Wednesday, August 22, 2012


The Japanese have quite a reputation for their extreme measures taken to prevent sun damage. Many people during the summer months look down right comical.  Unattractive hats are ubiquitous in the summer months. 

I, as a pale and easily sunburned redhead, appreciate a culture where sun care is a high priority. I like carrying my parasol, and I am not judged for slathering on sunscreen for my walk home in the afternoon.  I don't buy make up without sunscreen in it, and if I know I will be out in the sun all day I wear long sleeves. These are all common place in Japan.
My favorite creation of this sun-a-phobic culture is their sunscreen. It is so far superior to American sunscreens that I am tempted to start a campaign when I get home to get these imported into all local drugstores. 

For daily use (non-swimming) Japanese sunscreens, labeled as water gels, gels, aqua jelly, or any combination of those words, are my sunscreen dream come true. They have a liquid consistency, which allows them to spread well over the skin. Once the sunscreens dry they feel just like normal skin, no greasiness, shininess, oiliness, or stickiness. After the sunscreen has been given time to dry, it feels entirely like skin; there is never any white residue. The sunscreens are safe to use with clothes, even delicate clothes, even when I rub freshly applied sunscreen on my silky shirts there are never any marks. Sunscreens here are all required to have full spectrum protection (UVA and UVB) and always list the SPF and PA ratings. This means that they really protect your skin from cancers, and also prevent sunspots and wrinkling. I can use it on my face without getting acne, and I can put it on over my make up, without ruining what ever look I was going for that day.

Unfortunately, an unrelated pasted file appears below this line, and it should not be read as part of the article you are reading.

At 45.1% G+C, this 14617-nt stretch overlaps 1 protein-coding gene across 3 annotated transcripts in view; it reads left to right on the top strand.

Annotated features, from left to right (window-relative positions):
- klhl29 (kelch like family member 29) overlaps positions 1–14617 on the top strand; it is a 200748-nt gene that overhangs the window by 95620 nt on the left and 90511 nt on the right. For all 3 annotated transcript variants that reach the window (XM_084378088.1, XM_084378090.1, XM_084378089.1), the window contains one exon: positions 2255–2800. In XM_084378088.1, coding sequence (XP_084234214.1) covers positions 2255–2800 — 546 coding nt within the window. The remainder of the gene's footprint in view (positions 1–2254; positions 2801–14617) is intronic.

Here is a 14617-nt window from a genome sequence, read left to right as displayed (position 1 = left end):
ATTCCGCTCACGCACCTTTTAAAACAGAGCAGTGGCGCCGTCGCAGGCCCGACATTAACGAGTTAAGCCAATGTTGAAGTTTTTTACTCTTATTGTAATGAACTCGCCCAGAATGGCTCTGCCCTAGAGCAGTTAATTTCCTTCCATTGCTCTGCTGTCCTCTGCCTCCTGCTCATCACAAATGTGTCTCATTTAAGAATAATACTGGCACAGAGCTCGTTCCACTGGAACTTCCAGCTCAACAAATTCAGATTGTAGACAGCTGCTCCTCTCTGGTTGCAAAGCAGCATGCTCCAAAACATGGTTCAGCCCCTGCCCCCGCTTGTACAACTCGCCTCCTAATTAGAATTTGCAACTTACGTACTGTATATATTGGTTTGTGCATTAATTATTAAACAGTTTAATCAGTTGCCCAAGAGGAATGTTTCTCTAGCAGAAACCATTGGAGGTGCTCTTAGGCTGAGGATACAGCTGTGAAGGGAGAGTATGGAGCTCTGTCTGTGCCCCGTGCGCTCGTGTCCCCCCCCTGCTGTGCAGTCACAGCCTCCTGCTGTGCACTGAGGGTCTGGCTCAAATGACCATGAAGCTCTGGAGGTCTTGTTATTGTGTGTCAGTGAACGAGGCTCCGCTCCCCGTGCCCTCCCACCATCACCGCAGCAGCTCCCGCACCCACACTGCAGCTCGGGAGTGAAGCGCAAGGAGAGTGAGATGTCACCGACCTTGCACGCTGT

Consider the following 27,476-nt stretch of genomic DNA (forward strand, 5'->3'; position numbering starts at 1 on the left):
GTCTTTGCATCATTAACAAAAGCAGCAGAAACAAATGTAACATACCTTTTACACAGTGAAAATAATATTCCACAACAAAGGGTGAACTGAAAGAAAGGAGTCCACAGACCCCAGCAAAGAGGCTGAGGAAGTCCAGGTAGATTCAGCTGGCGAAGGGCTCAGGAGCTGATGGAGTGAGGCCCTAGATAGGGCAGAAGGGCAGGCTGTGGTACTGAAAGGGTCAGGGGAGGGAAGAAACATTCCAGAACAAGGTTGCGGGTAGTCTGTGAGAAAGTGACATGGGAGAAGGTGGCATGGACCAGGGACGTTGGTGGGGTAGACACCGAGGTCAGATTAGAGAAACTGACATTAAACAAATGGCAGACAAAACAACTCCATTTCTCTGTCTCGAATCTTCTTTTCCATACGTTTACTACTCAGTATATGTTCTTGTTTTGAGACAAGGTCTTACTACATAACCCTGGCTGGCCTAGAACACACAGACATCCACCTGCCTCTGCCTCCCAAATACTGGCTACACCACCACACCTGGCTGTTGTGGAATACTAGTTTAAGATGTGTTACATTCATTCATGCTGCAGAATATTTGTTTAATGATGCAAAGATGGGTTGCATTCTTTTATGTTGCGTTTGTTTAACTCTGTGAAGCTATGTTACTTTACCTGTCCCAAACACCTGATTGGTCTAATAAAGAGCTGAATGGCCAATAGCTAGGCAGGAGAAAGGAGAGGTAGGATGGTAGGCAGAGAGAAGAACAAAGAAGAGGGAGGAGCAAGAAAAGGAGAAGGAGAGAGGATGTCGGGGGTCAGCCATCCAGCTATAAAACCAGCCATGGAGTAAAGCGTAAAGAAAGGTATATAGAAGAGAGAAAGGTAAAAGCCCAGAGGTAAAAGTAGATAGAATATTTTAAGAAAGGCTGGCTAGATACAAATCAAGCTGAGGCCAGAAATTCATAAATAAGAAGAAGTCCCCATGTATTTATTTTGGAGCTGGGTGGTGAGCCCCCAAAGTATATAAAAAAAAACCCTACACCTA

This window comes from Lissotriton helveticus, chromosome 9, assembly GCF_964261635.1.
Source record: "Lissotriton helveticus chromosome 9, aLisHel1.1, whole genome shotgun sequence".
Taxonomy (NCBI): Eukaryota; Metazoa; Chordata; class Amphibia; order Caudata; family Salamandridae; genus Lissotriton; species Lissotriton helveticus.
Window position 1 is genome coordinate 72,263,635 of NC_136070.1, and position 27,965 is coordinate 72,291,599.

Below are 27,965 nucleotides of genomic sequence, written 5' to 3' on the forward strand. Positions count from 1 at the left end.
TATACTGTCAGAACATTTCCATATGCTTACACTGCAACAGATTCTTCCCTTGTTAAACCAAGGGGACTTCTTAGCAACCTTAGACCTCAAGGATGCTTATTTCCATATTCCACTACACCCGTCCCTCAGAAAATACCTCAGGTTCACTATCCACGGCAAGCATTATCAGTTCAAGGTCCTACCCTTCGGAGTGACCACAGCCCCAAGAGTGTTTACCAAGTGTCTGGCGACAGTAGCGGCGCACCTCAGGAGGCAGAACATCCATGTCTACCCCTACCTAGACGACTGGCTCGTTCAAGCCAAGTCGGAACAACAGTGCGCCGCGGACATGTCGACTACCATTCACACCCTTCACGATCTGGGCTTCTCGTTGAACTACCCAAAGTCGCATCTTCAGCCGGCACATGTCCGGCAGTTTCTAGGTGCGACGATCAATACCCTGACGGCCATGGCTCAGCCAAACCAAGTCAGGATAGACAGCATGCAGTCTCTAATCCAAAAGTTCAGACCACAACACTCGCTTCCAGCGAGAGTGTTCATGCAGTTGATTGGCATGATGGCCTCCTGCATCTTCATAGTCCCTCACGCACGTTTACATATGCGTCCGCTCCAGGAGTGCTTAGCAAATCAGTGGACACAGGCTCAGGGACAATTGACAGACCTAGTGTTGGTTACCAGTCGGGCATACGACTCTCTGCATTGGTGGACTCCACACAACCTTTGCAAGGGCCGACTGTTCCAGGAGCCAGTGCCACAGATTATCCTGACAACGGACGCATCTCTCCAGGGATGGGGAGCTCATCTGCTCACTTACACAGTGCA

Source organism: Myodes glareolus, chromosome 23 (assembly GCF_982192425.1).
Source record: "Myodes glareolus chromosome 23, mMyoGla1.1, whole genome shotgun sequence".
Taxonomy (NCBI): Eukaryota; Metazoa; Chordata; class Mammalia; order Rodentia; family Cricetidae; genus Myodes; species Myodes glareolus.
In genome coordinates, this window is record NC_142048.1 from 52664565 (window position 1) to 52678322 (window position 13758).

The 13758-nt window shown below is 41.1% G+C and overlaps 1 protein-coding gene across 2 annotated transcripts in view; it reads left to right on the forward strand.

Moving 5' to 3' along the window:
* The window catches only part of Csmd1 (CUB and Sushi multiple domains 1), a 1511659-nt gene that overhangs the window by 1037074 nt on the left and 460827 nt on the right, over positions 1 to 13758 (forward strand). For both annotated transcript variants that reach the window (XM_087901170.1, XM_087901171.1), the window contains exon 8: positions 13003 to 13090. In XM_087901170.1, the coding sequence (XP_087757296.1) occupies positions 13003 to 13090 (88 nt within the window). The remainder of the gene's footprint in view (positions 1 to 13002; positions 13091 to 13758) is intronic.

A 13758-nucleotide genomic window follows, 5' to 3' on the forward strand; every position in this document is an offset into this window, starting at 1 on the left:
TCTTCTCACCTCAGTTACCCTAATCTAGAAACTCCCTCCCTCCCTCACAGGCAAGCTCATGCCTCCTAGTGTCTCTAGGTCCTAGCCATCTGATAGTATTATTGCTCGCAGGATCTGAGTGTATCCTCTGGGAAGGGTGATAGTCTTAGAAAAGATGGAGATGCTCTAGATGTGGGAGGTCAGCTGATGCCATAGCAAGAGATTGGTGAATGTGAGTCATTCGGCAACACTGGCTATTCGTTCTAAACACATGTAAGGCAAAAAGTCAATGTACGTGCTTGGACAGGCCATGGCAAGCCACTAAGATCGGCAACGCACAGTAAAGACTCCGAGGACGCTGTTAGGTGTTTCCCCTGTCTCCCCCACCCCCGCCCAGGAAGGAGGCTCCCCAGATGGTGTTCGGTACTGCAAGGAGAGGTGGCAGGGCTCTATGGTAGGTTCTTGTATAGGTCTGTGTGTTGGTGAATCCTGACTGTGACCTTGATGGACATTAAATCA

Sunscreen in makeup:
 I have been using Missha Perfect Cover B.B. Cream for years. I have a lot of trouble finding makeup in the United States that is fair enough for my skin tone, most companies stop a few shades too dark for me. In asia, very fair skin is highly desirable, so it is much easier to find shades in my range. Missha is a Korean company, but is very popular in Japan. The make up I use has SPF 40 and PA+++. It is really fantastic. B.B. Creams are extremely popular in Japan, in fact it's actually more difficult to find a normal foundation. Unlike the American B.B. creams, which are really just tinted moisturizers, Asian B.B. Creams have a broad spectrum sunscreen, moisturizers, vitamins, and really good coverage.

Katie's Plug:
Wear sunscreen!!! If you argue that the nano particles found in sunscreen are bad for your health, you're wrong. Tests done by the Japanese, and Australian governments have proven that the nano particles cannot pennetrate the outer, dead, layer of skin cells, and thus pose no threat to viable skin cells (1). If you are worried about Vitamin D deficiency, you only need between 10 and 60 minutes per week to provide yourself with sufficient Vitamin D (2). The more sunburns you get, the higher the risk of skin cancer, and at no age does this risk decrease(3). 
Hint, Hint, Nudge, Nudge, MOM!


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